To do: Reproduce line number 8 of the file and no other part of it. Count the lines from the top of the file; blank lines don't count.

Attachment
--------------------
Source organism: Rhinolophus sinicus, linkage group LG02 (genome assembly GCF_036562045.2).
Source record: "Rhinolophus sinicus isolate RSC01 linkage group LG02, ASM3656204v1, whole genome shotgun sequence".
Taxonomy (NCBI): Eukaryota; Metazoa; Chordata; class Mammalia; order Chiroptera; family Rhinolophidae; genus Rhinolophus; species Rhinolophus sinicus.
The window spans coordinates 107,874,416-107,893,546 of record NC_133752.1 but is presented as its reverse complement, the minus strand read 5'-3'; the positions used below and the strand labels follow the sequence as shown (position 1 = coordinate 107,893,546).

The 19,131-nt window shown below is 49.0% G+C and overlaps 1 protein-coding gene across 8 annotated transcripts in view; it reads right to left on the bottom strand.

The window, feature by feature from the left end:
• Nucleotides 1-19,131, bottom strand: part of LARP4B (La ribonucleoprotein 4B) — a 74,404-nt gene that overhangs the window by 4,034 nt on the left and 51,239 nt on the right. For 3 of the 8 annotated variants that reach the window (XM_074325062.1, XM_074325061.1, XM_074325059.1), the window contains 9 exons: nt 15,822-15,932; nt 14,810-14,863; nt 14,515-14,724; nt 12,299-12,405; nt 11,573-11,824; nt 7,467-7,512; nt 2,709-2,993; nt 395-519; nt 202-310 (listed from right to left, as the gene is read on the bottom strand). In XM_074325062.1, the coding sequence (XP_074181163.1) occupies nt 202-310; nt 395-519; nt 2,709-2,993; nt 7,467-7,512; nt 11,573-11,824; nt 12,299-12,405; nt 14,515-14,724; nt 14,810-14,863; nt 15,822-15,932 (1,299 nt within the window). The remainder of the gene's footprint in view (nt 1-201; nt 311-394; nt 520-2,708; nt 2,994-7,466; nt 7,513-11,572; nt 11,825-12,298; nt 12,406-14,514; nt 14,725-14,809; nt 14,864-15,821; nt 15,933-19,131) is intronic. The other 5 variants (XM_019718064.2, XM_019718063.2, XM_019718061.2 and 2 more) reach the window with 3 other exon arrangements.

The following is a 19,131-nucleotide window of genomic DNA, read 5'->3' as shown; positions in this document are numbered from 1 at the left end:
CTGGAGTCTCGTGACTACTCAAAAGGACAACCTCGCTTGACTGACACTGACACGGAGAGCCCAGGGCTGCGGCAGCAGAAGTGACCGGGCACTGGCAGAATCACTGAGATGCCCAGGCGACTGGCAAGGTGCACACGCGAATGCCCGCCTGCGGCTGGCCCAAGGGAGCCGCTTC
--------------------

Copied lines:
The following is a 19,131-nucleotide window of genomic DNA, read 5'->3' as shown; positions in this document are numbered from 1 at the left end: